Introduction to Control Systems

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Introduction to Control Systems


Control systems design is a concrete example of engineering design. The control engineering design goal is to obtain the configuration, specifications, and identification of the key parameters of the proposed system to meet actual needs. The design process consists of seven main building blocks, we organize them into three groups:

  1. Establish goals and variables to control and define specifications (metrics) used to measure performance
  2. System definition and modeling
  3. Design of control and simulation systems and analysis of integrated systems

Control System Comparison

Open loop:-output variables do not affect input variables-if no unpredictable effects occur, the system will follow the required reference command-it can compensate for the interference considered-it will not change the stability of the system

closed loop:-output variable effects Input variables to maintain the desired behavior of the system-Need to measure (controlled variable or other variables)-Need to calculate the control error as the difference between the controlled variable and the reference command-Calculate the input based on the control error to minimize the control error -Ability to suppress the influence of interference-Can make the system unstable, in which the controlled variable grows infinitely.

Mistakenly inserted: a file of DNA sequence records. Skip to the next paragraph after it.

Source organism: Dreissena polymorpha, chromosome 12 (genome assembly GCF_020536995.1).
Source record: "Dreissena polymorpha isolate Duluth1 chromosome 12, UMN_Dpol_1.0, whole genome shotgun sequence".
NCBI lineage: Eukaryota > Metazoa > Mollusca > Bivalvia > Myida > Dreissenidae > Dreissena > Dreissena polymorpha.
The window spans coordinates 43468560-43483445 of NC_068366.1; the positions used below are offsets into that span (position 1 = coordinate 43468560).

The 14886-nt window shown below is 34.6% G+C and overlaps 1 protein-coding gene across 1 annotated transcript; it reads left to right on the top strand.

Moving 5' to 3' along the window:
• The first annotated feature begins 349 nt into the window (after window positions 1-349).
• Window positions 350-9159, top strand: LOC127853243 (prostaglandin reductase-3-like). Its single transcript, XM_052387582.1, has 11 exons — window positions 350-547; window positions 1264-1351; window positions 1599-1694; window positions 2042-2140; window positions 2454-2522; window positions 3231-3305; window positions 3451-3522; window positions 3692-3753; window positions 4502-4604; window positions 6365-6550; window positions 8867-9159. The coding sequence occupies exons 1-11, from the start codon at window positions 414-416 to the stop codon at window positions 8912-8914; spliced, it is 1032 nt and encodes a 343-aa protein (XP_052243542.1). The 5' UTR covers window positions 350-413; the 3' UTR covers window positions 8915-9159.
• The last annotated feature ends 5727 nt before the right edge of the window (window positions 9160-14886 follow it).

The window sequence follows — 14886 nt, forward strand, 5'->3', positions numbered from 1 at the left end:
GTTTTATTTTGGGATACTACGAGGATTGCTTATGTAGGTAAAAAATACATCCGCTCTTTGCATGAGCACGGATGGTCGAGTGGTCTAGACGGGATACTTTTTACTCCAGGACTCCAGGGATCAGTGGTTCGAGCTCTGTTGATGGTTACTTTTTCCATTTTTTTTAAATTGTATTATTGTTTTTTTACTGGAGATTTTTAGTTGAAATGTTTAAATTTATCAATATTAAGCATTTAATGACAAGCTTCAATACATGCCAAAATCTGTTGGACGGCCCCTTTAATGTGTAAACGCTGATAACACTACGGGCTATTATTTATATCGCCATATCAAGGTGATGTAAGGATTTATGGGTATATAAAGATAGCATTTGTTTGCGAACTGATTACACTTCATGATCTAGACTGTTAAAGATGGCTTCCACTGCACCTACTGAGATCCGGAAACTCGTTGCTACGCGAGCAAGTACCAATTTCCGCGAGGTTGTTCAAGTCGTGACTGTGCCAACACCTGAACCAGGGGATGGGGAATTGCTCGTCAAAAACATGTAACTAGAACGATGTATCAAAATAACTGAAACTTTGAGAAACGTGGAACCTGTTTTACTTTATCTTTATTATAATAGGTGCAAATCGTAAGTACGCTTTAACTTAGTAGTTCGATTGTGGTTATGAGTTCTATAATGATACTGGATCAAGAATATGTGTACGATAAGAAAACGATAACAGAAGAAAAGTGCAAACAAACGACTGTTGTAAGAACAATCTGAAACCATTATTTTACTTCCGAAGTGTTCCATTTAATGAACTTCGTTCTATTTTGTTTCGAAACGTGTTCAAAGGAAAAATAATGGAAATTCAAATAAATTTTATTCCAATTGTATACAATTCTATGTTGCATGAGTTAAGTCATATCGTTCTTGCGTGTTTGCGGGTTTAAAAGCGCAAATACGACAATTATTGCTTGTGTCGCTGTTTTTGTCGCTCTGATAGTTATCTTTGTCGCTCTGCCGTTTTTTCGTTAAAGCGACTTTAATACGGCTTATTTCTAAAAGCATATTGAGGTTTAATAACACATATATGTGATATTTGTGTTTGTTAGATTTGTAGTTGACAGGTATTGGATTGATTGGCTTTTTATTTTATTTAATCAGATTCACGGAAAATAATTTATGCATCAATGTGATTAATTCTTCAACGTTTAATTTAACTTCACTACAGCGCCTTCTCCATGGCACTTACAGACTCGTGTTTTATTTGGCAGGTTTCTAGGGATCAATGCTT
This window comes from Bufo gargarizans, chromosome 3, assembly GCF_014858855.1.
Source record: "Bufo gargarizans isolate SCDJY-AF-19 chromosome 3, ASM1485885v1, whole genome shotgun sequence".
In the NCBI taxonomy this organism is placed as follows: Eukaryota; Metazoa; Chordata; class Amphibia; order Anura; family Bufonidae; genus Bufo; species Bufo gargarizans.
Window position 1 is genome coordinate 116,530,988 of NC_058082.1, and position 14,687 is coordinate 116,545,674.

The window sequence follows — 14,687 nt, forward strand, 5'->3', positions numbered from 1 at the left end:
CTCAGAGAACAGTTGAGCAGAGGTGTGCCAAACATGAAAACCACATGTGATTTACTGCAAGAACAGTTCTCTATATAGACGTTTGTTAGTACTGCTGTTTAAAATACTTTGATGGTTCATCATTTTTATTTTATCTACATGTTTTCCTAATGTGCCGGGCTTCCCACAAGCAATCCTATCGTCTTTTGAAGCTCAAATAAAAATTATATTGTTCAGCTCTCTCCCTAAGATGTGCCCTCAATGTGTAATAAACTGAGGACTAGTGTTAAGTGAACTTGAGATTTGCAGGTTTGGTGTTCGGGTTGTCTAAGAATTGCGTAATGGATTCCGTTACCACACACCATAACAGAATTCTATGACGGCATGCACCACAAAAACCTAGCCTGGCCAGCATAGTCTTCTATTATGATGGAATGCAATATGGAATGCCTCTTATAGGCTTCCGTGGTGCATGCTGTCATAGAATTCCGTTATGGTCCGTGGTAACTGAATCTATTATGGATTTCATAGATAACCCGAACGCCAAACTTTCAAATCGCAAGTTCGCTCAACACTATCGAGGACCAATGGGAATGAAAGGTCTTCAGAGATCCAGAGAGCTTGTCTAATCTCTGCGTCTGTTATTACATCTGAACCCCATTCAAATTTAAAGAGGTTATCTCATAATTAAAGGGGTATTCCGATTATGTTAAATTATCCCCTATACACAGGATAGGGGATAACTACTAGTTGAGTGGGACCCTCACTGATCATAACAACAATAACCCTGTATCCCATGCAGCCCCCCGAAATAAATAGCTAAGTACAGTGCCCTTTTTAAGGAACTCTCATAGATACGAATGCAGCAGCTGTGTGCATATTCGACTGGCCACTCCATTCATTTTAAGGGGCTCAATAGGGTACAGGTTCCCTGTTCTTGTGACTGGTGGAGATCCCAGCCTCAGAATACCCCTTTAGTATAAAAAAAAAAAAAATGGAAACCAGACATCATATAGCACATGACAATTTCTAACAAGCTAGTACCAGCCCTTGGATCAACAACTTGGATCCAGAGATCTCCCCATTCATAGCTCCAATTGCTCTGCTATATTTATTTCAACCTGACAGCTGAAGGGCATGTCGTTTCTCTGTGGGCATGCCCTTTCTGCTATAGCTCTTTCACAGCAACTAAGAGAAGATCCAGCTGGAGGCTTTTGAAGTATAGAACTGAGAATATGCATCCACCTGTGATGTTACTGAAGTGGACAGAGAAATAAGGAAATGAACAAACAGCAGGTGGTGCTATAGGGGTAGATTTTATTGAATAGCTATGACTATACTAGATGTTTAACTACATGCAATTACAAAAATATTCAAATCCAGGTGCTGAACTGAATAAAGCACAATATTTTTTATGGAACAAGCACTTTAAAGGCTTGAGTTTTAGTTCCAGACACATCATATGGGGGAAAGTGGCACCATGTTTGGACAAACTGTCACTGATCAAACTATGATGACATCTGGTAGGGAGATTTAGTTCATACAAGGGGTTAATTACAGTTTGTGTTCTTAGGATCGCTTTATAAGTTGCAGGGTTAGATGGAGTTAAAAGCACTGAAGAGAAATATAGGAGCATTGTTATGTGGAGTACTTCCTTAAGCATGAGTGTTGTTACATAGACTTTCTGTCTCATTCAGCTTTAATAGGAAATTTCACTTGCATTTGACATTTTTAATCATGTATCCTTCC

Control Systems Overview

A control system is a system that controls the output to produce the desired response. The simple block diagram of a control system is shown in the picture below.

Control Systems

The control system is represented by a single block in this diagram. The control system was given this name because the output is controlled by variable inputs. This input will be varied using some techniques. In the following part on open-loop and closed-loop control systems, we will look in-depth at the components of the control system and how to modify the input to get the desired response.

Examples − Traffic lights control system, washing machine

A control system is illustrated by the traffic light control system. In this case, a sequence of the input signal is applied to this control system, and the output is one of the three lights that will be turned on for a set period of time. The other two lights will be turned off during this period. The on and off periods of the lights can be calculated based on a traffic analysis at a specific intersection. As a result, the input signal governs the output. As a result, the traffic light control system works on a timely basis.